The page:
In the last 8 years India has seen their endangered tiger population increase more than 36% according to a study done by the Tiger Conservation Authority.
They have counted 2,226 wild tigers in 2014, compared to 1,411 in 2006, the Good News Network announced.
India’s home to around 70% of the world’s tigers.
India’s tiger population used to be thriving, but it has been severely affected by poaching, a reduction in prey, habitat destruction and conflict with villagers who may occupy the same area.
The redeeming of the tiger population has been largely associated with better management and improved protection within tiger reserves and protected areas.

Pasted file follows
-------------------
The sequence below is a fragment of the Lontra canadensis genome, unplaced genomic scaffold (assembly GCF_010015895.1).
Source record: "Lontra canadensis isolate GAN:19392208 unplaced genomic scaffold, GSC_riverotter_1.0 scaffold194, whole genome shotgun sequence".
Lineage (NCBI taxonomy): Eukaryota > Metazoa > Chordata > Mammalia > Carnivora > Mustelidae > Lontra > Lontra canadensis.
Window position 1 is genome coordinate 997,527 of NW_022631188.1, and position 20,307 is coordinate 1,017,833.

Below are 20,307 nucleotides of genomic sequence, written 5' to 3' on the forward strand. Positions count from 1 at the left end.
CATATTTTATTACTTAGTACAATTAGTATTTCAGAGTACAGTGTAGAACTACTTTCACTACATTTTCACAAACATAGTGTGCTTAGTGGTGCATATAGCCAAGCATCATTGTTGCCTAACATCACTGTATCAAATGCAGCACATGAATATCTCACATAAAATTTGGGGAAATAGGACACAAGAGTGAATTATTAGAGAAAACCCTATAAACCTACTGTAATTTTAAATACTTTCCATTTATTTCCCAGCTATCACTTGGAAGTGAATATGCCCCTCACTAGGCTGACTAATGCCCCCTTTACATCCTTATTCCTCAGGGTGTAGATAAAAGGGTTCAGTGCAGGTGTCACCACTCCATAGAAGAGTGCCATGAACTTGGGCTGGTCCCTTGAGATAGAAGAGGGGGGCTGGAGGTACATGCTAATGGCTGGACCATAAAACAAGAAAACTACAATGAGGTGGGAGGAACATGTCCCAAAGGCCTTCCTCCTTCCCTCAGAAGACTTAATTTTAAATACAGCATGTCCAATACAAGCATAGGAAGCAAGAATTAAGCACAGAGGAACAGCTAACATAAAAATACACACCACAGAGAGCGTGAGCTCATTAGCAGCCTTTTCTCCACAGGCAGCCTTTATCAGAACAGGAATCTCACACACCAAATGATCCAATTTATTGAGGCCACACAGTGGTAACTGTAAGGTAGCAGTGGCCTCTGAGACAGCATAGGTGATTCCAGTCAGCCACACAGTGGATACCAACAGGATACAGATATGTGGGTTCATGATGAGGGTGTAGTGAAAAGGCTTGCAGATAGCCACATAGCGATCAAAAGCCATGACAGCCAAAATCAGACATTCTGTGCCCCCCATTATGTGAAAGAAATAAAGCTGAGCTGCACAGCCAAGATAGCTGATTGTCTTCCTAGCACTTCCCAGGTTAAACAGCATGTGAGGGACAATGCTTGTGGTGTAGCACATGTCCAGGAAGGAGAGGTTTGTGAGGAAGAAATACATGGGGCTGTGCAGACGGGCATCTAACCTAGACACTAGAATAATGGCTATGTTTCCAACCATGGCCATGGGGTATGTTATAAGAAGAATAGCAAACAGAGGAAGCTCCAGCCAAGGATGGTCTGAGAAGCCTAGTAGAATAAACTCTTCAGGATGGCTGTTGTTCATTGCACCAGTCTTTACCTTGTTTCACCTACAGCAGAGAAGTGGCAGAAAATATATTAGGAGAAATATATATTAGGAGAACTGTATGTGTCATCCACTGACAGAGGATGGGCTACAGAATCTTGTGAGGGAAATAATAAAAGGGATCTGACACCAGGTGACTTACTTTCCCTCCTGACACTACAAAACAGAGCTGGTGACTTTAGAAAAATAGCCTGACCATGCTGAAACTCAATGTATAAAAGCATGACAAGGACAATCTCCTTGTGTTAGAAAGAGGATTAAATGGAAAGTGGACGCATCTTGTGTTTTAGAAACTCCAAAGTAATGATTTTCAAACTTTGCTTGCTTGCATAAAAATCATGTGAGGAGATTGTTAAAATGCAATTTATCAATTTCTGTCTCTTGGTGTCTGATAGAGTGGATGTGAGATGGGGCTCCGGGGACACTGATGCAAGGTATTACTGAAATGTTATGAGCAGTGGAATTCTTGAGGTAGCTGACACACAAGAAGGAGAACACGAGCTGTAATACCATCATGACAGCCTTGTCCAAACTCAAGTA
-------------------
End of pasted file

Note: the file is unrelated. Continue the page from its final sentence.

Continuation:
Debbie Banks, head of the Tiger Campaign at the Environmental Investigation Agency, which carries out extensive research on the illegal tiger trade, told CNN, “Tigers are major indicator of the health of the environment, certainly the health of the forest that they inhabit. But they are the water gods, if you like. They are indicators of how well we are doing to conserve forests that provide water for millions of people and mitigate climate change. There’s an ecosystem reason to save wild tigers.”
The tiger population continues to fall in the rest of the world, but India’s rates are setting a great example for other countries to follow. In the last 4 years, all countries with tigers have agreed on a common goal called Tx2, which is working to double global tiger numbers.
India is also willing to donate tiger cubs to other countries to further help along global tiger conservation.